How about you? What do you think?

5 comments:

john said...

since lewis gave this speech in 1944, there has been new research in biology in just the last 10 or 15 years on the evolution of the brain, and emergent behaviors such as altruism, logic, morality and reason.

i think the trick is in the "AND" you italicized. it's interesting that at a certain point in history, special revelation changed the world. but special revelation in scripture, though living, has been fixed in type for thousands of years. there are new interpretations, but the data remains unchanged.

on the other hand, science, (a microscope on natural revelation) progresses, generating volumes of new data for new learning and interpretation. i'm not saying science is some how superior. But one way of looking at science is that it is a microscope on natural revelation, and we can learn a lot by looking through it.

Greg Redeker said...

I love that essay/talk. Most people don't take the time to think through the logical incongruities between their actions and their beliefs, especially if they believe that humans happened by chance.

GCootsona said...

I certainly agree that science helps us with natural revelation (or the Book of Nature) and even can assist in unfolding concepts in the Book of Scripture like the nature of the world, causality, etc. We need to read both Books!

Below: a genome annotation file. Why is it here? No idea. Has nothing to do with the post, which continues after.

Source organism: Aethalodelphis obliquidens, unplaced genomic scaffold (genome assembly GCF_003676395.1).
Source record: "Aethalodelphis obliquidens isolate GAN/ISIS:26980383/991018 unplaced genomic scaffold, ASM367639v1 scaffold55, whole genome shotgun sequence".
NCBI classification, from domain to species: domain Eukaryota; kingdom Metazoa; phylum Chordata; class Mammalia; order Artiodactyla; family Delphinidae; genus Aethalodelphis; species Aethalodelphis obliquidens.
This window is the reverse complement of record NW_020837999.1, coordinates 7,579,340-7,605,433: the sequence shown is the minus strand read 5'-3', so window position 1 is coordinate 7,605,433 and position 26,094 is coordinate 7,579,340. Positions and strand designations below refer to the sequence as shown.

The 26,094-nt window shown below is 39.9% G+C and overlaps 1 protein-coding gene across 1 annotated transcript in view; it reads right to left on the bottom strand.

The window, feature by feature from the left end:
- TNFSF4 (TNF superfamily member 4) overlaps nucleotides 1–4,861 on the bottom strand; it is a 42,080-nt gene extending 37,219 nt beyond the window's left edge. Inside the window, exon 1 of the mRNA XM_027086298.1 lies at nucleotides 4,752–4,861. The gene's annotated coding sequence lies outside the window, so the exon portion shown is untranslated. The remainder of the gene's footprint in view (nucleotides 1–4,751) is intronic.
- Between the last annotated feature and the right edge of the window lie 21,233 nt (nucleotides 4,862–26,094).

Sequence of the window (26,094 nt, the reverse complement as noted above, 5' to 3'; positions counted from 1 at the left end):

I also agree that human beings don't always--or is it often?--try to work out logical incongruities. Maybe we don't want to. Or maybe it's too painful. At any rate, some of the hard-edged scientists are willing to be honest with what their metaphysics implies, e.g., Dawkins describing the world as "blind, pitiless indifference." I blogged on that a few years ago by simply quoting the words of scientists themselves and addressing what for them is the problem of good. The post received quite a spate of angry emails. And not all entirely rational. It didn't obscure the fact that the atheist, materialistic worldview is reasonably depressing.

My final thought is this: at the end of the day, we (by which I mean believing Christians) don't need to fear engaging with real science as long as its not metaphysics masquerading as science. A book I'm reading right now by Alister McGrath, "Surprised by Meaning," has some nice chapters on the topic.